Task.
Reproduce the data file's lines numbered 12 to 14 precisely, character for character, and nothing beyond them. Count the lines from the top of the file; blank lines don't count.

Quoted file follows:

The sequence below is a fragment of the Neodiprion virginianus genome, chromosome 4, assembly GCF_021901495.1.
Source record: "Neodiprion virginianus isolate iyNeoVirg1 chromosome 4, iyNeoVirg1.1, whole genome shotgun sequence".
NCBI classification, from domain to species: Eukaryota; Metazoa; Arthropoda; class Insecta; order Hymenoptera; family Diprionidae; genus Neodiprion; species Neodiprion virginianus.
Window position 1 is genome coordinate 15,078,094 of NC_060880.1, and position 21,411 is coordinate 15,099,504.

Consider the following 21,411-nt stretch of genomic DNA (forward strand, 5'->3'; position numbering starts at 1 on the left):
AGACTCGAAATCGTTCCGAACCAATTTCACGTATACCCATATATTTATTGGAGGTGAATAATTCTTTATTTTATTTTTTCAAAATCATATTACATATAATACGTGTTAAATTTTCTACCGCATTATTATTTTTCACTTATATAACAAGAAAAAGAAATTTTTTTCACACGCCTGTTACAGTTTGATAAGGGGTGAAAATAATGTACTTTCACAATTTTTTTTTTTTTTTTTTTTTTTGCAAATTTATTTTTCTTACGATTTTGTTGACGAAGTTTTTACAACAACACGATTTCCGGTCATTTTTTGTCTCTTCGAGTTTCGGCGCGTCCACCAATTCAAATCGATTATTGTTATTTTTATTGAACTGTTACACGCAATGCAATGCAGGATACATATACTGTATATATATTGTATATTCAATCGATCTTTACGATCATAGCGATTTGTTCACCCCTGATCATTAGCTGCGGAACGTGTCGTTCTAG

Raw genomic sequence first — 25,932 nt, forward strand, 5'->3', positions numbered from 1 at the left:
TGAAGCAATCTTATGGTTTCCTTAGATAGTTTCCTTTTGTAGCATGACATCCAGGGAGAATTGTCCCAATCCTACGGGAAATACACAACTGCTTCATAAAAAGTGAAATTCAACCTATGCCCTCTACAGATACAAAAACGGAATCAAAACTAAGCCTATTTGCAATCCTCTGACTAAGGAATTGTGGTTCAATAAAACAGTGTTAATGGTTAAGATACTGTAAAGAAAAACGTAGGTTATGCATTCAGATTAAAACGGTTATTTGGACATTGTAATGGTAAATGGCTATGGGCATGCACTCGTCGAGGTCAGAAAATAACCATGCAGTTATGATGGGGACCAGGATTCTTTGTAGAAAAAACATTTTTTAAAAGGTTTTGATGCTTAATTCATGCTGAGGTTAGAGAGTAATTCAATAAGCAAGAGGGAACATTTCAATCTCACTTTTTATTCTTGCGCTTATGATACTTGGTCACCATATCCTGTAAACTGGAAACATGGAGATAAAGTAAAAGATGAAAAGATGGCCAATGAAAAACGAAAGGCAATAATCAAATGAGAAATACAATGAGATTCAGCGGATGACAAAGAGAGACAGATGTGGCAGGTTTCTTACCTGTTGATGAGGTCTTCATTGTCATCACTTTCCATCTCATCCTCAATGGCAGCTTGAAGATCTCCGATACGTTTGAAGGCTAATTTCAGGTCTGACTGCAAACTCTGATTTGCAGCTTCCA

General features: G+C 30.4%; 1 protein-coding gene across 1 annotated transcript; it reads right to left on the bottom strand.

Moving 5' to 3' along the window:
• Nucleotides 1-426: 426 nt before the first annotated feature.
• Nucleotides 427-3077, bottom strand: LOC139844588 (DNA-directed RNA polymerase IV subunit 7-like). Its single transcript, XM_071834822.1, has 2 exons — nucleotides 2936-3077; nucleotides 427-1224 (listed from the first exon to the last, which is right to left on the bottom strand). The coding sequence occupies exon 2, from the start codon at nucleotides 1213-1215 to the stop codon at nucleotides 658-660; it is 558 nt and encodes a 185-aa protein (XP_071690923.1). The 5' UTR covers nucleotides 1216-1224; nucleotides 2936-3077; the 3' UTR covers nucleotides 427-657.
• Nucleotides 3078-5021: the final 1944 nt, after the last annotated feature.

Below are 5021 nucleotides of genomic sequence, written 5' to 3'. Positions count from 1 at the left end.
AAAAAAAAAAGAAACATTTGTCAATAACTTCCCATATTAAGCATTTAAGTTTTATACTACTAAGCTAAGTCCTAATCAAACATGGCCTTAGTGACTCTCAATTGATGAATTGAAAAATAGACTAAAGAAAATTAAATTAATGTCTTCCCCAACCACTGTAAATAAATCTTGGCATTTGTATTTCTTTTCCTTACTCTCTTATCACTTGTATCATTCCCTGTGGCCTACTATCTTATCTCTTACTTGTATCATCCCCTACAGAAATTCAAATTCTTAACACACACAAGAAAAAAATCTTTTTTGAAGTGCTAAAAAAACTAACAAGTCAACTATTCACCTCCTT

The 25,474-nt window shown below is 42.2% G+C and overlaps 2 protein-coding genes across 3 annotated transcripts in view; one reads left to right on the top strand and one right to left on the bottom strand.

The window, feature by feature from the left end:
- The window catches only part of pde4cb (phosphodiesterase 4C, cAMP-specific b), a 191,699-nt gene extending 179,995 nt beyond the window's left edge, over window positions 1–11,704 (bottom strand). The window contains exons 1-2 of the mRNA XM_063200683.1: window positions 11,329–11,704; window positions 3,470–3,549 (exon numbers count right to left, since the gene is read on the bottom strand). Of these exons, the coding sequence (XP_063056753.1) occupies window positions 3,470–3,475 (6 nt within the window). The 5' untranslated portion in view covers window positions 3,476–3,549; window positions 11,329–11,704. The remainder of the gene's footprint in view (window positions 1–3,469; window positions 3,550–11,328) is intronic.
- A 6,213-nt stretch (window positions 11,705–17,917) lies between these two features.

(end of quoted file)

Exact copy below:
• Nucleotides 427-3077, bottom strand: LOC139844588 (DNA-directed RNA polymerase IV subunit 7-like). Its single transcript, XM_071834822.1, has 2 exons — nucleotides 2936-3077; nucleotides 427-1224 (listed from the first exon to the last, which is right to left on the bottom strand). The coding sequence occupies exon 2, from the start codon at nucleotides 1213-1215 to the stop codon at nucleotides 658-660; it is 558 nt and encodes a 185-aa protein (XP_071690923.1). The 5' UTR covers nucleotides 1216-1224; nucleotides 2936-3077; the 3' UTR covers nucleotides 427-657.
• Nucleotides 3078-5021: the final 1944 nt, after the last annotated feature.

Below are 5021 nucleotides of genomic sequence, written 5' to 3'. Positions count from 1 at the left end.